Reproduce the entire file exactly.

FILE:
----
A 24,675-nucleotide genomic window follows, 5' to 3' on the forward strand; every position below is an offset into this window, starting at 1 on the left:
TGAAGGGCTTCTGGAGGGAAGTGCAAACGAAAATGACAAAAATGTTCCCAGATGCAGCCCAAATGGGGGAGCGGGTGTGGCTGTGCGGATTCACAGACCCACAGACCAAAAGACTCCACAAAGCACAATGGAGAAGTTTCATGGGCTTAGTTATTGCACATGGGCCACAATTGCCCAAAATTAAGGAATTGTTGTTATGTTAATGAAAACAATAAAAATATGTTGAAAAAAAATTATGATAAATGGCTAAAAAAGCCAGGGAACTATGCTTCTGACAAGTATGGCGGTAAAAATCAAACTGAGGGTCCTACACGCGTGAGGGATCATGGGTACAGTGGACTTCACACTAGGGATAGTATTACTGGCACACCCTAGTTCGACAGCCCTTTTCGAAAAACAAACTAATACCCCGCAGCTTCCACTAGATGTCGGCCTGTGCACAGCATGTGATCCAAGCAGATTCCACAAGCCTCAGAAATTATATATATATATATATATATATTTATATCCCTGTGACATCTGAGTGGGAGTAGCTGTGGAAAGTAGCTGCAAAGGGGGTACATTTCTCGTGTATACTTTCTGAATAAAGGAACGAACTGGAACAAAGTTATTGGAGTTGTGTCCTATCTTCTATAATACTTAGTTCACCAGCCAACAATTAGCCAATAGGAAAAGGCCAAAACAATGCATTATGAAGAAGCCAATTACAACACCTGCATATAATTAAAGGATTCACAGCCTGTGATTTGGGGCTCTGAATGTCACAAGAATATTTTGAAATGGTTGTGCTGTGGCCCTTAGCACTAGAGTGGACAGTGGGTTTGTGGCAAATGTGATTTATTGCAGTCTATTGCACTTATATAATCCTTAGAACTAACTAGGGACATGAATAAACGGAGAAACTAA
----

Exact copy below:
A 24,675-nucleotide genomic window follows, 5' to 3' on the forward strand; every position below is an offset into this window, starting at 1 on the left:
TGAAGGGCTTCTGGAGGGAAGTGCAAACGAAAATGACAAAAATGTTCCCAGATGCAGCCCAAATGGGGGAGCGGGTGTGGCTGTGCGGATTCACAGACCCACAGACCAAAAGACTCCACAAAGCACAATGGAGAAGTTTCATGGGCTTAGTTATTGCACATGGGCCACAATTGCCCAAAATTAAGGAATTGTTGTTATGTTAATGAAAACAATAAAAATATGTTGAAAAAAAATTATGATAAATGGCTAAAAAAGCCAGGGAACTATGCTTCTGACAAGTATGGCGGTAAAAATCAAACTGAGGGTCCTACACGCGTGAGGGATCATGGGTACAGTGGACTTCACACTAGGGATAGTATTACTGGCACACCCTAGTTCGACAGCCCTTTTCGAAAAACAAACTAATACCCCGCAGCTTCCACTAGATGTCGGCCTGTGCACAGCATGTGATCCAAGCAGATTCCACAAGCCTCAGAAATTATATATATATATATATATATATTTATATCCCTGTGACATCTGAGTGGGAGTAGCTGTGGAAAGTAGCTGCAAAGGGGGTACATTTCTCGTGTATACTTTCTGAATAAAGGAACGAACTGGAACAAAGTTATTGGAGTTGTGTCCTATCTTCTATAATACTTAGTTCACCAGCCAACAATTAGCCAATAGGAAAAGGCCAAAACAATGCATTATGAAGAAGCCAATTACAACACCTGCATATAATTAAAGGATTCACAGCCTGTGATTTGGGGCTCTGAATGTCACAAGAATATTTTGAAATGGTTGTGCTGTGGCCCTTAGCACTAGAGTGGACAGTGGGTTTGTGGCAAATGTGATTTATTGCAGTCTATTGCACTTATATAATCCTTAGAACTAACTAGGGACATGAATAAACGGAGAAACTAA